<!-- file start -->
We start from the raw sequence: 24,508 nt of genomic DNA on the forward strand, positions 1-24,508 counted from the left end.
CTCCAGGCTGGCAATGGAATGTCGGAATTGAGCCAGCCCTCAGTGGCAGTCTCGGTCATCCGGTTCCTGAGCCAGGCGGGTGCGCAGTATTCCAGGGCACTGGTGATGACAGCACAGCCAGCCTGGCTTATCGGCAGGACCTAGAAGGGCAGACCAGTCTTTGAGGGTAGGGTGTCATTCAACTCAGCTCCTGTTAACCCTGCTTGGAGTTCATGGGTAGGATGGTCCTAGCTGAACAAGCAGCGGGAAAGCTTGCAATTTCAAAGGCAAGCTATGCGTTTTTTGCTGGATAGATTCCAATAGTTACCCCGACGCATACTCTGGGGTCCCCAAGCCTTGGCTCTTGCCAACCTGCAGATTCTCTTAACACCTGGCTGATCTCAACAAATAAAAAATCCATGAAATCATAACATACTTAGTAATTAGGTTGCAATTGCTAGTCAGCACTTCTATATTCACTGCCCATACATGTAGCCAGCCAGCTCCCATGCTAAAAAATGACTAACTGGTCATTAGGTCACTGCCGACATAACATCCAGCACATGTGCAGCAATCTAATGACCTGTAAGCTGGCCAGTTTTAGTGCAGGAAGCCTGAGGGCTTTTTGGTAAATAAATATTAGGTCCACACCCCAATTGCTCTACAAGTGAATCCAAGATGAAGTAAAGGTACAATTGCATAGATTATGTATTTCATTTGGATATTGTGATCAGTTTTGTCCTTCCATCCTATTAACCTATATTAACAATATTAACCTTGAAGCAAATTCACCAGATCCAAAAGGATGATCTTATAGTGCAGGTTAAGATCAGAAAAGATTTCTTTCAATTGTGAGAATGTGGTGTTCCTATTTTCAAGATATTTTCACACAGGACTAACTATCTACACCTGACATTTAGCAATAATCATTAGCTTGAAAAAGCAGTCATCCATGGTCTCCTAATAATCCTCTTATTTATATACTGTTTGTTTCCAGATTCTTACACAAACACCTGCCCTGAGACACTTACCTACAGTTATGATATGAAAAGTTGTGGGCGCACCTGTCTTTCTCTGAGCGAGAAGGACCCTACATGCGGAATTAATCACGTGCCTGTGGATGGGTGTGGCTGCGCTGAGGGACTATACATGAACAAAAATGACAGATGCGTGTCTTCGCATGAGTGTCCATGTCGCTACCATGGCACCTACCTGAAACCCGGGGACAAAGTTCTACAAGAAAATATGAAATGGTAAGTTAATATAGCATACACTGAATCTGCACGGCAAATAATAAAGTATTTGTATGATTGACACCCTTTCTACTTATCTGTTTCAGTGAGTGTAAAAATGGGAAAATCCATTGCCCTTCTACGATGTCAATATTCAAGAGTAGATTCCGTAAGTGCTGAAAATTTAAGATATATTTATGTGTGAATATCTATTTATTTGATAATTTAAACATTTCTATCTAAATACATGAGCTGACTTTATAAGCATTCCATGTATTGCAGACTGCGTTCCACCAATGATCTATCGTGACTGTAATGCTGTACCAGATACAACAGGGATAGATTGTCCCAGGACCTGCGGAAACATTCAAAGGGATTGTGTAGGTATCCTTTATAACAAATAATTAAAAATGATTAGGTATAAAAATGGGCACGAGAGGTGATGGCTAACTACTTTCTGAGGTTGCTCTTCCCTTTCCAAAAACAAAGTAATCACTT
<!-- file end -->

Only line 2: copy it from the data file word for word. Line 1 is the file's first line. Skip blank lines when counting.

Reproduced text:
CTCCAGGCTGGCAATGGAATGTCGGAATTGAGCCAGCCCTCAGTGGCAGTCTCGGTCATCCGGTTCCTGAGCCAGGCGGGTGCGCAGTATTCCAGGGCACTGGTGATGACAGCACAGCCAGCCTGGCTTATCGGCAGGACCTAGAAGGGCAGACCAGTCTTTGAGGGTAGGGTGTCATTCAACTCAGCTCCTGTTAACCCTGCTTGGAGTTCATGGGTAGGATGGTCCTAGCTGAACAAGCAGCGGGAAAGCTTGCAATTTCAAAGGCAAGCTATGCGTTTTTTGCTGGATAGATTCCAATAGTTACCCCGACGCATACTCTGGGGTCCCCAAGCCTTGGCTCTTGCCAACCTGCAGATTCTCTTAACACCTGGCTGATCTCAACAAATAAAAAATCCATGAAATCATAACATACTTAGTAATTAGGTTGCAATTGCTAGTCAGCACTTCTATATTCACTGCCCATACATGTAGCCAGCCAGCTCCCATGCTAAAAAATGACTAACTGGTCATTAGGTCACTGCCGACATAACATCCAGCACATGTGCAGCAATCTAATGACCTGTAAGCTGGCCAGTTTTAGTGCAGGAAGCCTGAGGGCTTTTTGGTAAATAAATATTAGGTCCACACCCCAATTGCTCTACAAGTGAATCCAAGATGAAGTAAAGGTACAATTGCATAGATTATGTATTTCATTTGGATATTGTGATCAGTTTTGTCCTTCCATCCTATTAACCTATATTAACAATATTAACCTTGAAGCAAATTCACCAGATCCAAAAGGATGATCTTATAGTGCAGGTTAAGATCAGAAAAGATTTCTTTCAATTGTGAGAATGTGGTGTTCCTATTTTCAAGATATTTTCACACAGGACTAACTATCTACACCTGACATTTAGCAATAATCATTAGCTTGAAAAAGCAGTCATCCATGGTCTCCTAATAATCCTCTTATTTATATACTGTTTGTTTCCAGATTCTTACACAAACACCTGCCCTGAGACACTTACCTACAGTTATGATATGAAAAGTTGTGGGCGCACCTGTCTTTCTCTGAGCGAGAAGGACCCTACATGCGGAATTAATCACGTGCCTGTGGATGGGTGTGGCTGCGCTGAGGGACTATACATGAACAAAAATGACAGATGCGTGTCTTCGCATGAGTGTCCATGTCGCTACCATGGCACCTACCTGAAACCCGGGGACAAAGTTCTACAAGAAAATATGAAATGGTAAGTTAATATAGCATACACTGAATCTGCACGGCAAATAATAAAGTATTTGTATGATTGACACCCTTTCTACTTATCTGTTTCAGTGAGTGTAAAAATGGGAAAATCCATTGCCCTTCTACGATGTCAATATTCAAGAGTAGATTCCGTAAGTGCTGAAAATTTAAGATATATTTATGTGTGAATATCTATTTATTTGATAATTTAAACATTTCTATCTAAATACATGAGCTGACTTTATAAGCATTCCATGTATTGCAGACTGCGTTCCACCAATGATCTATCGTGACTGTAATGCTGTACCAGATACAACAGGGATAGATTGTCCCAGGACCTGCGGAAACATTCAAAGGGATTGTGTAGGTATCCTTTATAACAAATAATTAAAAATGATTAGGTATAAAAATGGGCACGAGAGGTGATGGCTAACTACTTTCTGAGGTTGCTCTTCCCTTTCCAAAAACAAAGTAATCACTT